Tuesday, Jul 09 2013

Wham! Resume Bullets That Get Attention

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Boring resumes go to the bin

It’s a harsh reality, but if your resume reads like a vague primer on Developer 101, chances are high that it’ll get sent to the recycling bin before the hiring process even begins. There are a quite a few facts that a hiring manager can get from your job title—basic responsibilities and tasks that you’re obviously capable of—and they don’t need to be restated as bullet points.

One of the other biggest resume flaws is talking about your team as opposed to yourself; it may seem self-aggrandizing, but resumes are one place where you need to tout yourself. After all, the hiring manager isn’t looking to hire your team. You need to make it clear what you can do—and what you, yourself, have done in the past.


It’s tempting to highlight all your great accomplishments in an effort to overwhelm hiring managers with your prior work. The truth is, resumes with long bullet lists tend to get skimmed over, and half those bullets are likely to be implicitly stated in your job title. By focusing on a small handful of truly outstanding contributions you made to your company, you’ll demonstrate proficiency and talent. And keep it brief: one to two lines for each bullet is the optimal length to be read and digested.


Next, check your bullets for detail. Make sure they clearly state your personal impact, and add specific details about what you did. If a bullet seems vague—“designed new features”—edit it to more accurately reflect what you spent your time doing. Sure, you were designing new features, but doesn’t it sound more appealing to say that you created an automatic thesaurus tool to cut down on typing time? It can be difficult to balance the need for specific details with the brevity required on a resume, but the right combination makes a key difference.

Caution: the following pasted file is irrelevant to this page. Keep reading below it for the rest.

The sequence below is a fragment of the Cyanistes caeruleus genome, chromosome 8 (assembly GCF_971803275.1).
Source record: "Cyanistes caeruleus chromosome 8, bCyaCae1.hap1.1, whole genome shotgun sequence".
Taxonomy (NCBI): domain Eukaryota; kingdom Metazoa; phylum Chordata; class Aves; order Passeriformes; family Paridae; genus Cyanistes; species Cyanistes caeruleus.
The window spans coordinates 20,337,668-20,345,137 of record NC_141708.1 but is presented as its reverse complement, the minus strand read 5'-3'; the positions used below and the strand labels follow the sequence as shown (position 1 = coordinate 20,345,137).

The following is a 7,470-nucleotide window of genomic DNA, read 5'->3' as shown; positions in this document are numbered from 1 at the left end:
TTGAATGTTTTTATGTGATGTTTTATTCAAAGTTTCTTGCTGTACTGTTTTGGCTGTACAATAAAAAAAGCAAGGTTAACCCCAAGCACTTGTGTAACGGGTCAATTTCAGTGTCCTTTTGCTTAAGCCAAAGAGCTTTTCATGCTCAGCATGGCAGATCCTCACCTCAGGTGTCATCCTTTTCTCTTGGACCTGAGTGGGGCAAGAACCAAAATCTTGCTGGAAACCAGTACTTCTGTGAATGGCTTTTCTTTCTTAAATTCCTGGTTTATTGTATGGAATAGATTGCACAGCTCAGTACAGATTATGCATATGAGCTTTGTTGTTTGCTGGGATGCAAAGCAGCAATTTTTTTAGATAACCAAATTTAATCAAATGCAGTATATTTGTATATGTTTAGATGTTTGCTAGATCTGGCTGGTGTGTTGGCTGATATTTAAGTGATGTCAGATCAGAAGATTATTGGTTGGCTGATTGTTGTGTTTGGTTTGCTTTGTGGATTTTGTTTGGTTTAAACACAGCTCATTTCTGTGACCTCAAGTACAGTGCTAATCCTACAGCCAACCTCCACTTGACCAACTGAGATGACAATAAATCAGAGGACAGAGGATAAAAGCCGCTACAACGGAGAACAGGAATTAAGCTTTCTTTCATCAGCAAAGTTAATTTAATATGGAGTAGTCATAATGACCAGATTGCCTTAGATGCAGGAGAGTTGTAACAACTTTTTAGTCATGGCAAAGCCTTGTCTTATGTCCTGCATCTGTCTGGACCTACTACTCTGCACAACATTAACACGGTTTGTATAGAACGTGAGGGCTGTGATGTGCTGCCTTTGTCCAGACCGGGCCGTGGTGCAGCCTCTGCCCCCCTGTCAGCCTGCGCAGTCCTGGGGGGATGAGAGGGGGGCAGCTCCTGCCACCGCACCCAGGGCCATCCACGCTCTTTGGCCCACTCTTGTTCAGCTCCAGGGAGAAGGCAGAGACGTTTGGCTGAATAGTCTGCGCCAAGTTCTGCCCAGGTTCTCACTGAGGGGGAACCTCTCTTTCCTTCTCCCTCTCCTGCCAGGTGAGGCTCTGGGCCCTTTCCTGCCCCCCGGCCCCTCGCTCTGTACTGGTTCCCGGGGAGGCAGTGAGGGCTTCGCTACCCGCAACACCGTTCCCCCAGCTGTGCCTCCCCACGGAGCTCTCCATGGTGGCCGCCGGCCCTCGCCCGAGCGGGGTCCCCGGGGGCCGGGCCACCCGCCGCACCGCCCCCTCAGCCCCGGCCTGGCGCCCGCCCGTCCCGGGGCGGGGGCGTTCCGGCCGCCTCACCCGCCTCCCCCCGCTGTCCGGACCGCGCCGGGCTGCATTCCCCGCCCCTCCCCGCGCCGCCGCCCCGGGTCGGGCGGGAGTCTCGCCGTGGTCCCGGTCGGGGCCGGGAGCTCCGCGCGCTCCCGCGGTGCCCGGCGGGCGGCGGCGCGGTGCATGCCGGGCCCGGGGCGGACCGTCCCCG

The ultimate in detail is hard numbers; they’re difficult to argue against, and give you an objective recommendation. It isn’t always easy to come up with numbers, particularly for something as general as “saves time,” but a little research and a good estimate will go a long way toward making a solid case for your new employment. How much time was saved, how much was something optimized, and the effectiveness of your new method can all demonstrate the benefits you’ll offer as an employee.

A dramatic first entrance

Your resume is the first impression you’ll make on a hiring manager, so it only makes sense to put your best accomplishments forward and do a little tooting of your own horn. Clear, concise, detailed bullet points that focus on your specific accomplishments are the polite, two-dimensional version of throwing open the door and yelling, “Here I am—hire me!” You’ll be memorable and relevant, which are two ideal starting points for new employment.

If you are looking for IT jobs in Santa Cruz, CA, contact the staffing experts at The Armada Group today.